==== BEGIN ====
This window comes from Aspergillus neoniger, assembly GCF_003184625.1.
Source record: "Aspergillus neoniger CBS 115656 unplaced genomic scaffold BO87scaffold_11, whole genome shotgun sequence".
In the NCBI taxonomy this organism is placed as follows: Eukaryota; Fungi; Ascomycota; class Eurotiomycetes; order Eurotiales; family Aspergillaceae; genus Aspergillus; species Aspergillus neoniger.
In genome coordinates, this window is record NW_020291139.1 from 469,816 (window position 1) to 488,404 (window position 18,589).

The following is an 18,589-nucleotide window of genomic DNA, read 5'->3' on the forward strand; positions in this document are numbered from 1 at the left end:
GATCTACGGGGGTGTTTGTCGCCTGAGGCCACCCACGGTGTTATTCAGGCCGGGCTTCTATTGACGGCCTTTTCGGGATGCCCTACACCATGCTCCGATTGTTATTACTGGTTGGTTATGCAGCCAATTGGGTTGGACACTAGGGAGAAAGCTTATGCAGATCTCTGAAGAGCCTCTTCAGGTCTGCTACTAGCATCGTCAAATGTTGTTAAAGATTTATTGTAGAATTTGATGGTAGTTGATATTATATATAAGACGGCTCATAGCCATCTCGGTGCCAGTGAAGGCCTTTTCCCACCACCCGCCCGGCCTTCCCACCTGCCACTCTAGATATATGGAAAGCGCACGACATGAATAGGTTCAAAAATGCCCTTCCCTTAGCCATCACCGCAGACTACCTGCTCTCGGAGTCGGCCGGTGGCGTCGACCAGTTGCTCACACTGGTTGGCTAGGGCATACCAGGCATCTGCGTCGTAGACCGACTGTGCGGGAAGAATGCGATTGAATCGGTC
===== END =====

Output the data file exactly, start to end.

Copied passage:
This window comes from Aspergillus neoniger, assembly GCF_003184625.1.
Source record: "Aspergillus neoniger CBS 115656 unplaced genomic scaffold BO87scaffold_11, whole genome shotgun sequence".
In the NCBI taxonomy this organism is placed as follows: Eukaryota; Fungi; Ascomycota; class Eurotiomycetes; order Eurotiales; family Aspergillaceae; genus Aspergillus; species Aspergillus neoniger.
In genome coordinates, this window is record NW_020291139.1 from 469,816 (window position 1) to 488,404 (window position 18,589).

The following is an 18,589-nucleotide window of genomic DNA, read 5'->3' on the forward strand; positions in this document are numbered from 1 at the left end:
GATCTACGGGGGTGTTTGTCGCCTGAGGCCACCCACGGTGTTATTCAGGCCGGGCTTCTATTGACGGCCTTTTCGGGATGCCCTACACCATGCTCCGATTGTTATTACTGGTTGGTTATGCAGCCAATTGGGTTGGACACTAGGGAGAAAGCTTATGCAGATCTCTGAAGAGCCTCTTCAGGTCTGCTACTAGCATCGTCAAATGTTGTTAAAGATTTATTGTAGAATTTGATGGTAGTTGATATTATATATAAGACGGCTCATAGCCATCTCGGTGCCAGTGAAGGCCTTTTCCCACCACCCGCCCGGCCTTCCCACCTGCCACTCTAGATATATGGAAAGCGCACGACATGAATAGGTTCAAAAATGCCCTTCCCTTAGCCATCACCGCAGACTACCTGCTCTCGGAGTCGGCCGGTGGCGTCGACCAGTTGCTCACACTGGTTGGCTAGGGCATACCAGGCATCTGCGTCGTAGACCGACTGTGCGGGAAGAATGCGATTGAATCGGTC